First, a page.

Puppies have a way of keeping their owners on their toes. Your puppy is probably rarely out of your sight, as you monitor it 24/7 to make sure it’s safe and healthy.
Puppies play hard and sleep harder. If you’ve ever stared lovingly at your puppy while it naps (and let’s be honest, who hasn’t?), you may have noticed them breathe fast. While this behavior can be alarming, it’s completely normal. Sleeping puppies can breathe faster when they dream. Puppies that are dreaming may also make noises and move their legs or tails. Their breathing returns to normal in a few minutes or if you wake them up.
Fast breathing while awake and sedentary, however, can be a cause for concern. Learn how to monitor your puppy’s breathing, what is considered normal breathing, and when to call a vet.
What Is a Normal Respiratory Rate for Puppies?
“Fast” is a relative and subjective term. It’s not necessarily concerning if your new puppy breathes faster than your older dog while sleeping for example
An objective way to measure your puppy’s breathing is its respiratory rate, which is the number of breaths they take per minute. It is helpful for your vet to know your puppy’s respiratory rate whilst awake and asleep if you are concerned about its breathing.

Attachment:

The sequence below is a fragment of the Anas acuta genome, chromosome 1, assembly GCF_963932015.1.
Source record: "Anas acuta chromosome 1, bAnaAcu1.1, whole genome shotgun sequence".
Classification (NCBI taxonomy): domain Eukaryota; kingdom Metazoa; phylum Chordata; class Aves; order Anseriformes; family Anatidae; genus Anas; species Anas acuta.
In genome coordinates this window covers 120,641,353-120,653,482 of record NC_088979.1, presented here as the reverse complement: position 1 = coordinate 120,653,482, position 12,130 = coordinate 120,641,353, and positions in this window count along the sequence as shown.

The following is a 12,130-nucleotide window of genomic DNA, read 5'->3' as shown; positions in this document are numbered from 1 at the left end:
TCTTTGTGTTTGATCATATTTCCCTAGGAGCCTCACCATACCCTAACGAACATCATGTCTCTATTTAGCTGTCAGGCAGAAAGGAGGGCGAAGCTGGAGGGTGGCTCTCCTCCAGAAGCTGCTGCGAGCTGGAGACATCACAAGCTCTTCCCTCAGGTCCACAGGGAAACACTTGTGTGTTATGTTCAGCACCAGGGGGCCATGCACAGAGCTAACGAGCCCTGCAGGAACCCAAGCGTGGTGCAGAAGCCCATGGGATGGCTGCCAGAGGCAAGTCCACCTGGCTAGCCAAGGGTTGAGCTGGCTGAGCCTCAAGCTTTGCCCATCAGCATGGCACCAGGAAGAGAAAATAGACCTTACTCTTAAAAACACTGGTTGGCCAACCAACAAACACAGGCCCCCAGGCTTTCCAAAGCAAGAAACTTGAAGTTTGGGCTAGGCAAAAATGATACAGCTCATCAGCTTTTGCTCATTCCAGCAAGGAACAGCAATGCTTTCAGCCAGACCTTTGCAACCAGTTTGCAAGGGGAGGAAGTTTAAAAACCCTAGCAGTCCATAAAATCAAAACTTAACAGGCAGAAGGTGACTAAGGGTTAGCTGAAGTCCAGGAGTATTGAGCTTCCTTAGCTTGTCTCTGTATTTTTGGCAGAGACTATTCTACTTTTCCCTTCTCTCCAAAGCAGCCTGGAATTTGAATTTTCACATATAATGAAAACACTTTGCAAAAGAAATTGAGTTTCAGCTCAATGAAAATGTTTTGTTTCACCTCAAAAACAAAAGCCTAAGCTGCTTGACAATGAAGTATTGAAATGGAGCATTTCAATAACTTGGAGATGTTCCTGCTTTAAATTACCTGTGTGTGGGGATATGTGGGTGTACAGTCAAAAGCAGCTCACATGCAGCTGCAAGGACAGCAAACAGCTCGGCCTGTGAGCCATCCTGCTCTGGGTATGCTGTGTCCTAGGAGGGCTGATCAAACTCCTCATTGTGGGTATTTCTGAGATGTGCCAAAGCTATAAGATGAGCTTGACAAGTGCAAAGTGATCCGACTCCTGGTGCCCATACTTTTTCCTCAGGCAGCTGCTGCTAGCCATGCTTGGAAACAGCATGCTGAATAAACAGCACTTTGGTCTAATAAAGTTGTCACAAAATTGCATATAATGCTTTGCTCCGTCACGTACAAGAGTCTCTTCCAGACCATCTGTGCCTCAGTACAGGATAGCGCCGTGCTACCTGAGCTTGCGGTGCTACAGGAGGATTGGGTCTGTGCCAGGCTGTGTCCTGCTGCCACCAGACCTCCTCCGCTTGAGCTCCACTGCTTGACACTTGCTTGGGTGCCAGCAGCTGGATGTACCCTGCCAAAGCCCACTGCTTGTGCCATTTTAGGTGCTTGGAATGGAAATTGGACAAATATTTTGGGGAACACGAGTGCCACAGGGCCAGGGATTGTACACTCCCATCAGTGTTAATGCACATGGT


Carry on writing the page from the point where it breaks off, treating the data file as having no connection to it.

When you watch your puppy, you’ll notice that its chest rises with each inhale and falls with each exhale. To measure your puppy’s respiratory rate, count each rise. You can monitor their breathing for 30 seconds, then multiply that number by two. Or you can count breaths for a full minute.
Most healthy dogs have respiratory rates between 10 and 30 breaths per minute. Your puppy may breathe faster than this when playing, for a few minutes after being active, and while sleeping.
Newborn puppies for the first two weeks will have a breathing rate of 15–36 breaths per minute 1. For the next 2 weeks 16–32 breaths per minute and after that they settle into the adult breathing rate.
When to Call Your Vet
Signs that your puppy may have an underlying health condition include fast breathing (tachypnoea) accompanied by lethargy, poor appetite, diarrhea, vomiting, and coughing. Labored breathing or dyspnoea, is difficulty in breathing and includes increased effort to breath. Schedule a vet appointment right away if your puppy shows any of these signs.
Labored breathing is a medical emergency. Bring your puppy to the nearest vet clinic or animal hospital if it struggles to breathe.
Seeing your puppy breathing fast while sleeping can be alarming but is rarely cause for concern. A healthy puppy over 4 weeks of age will take between 10 and 30 breaths per minute. However, some sleeping puppies can breathe faster while they are dreaming. Their respiration rates return to normal after a few minutes or upon awakening.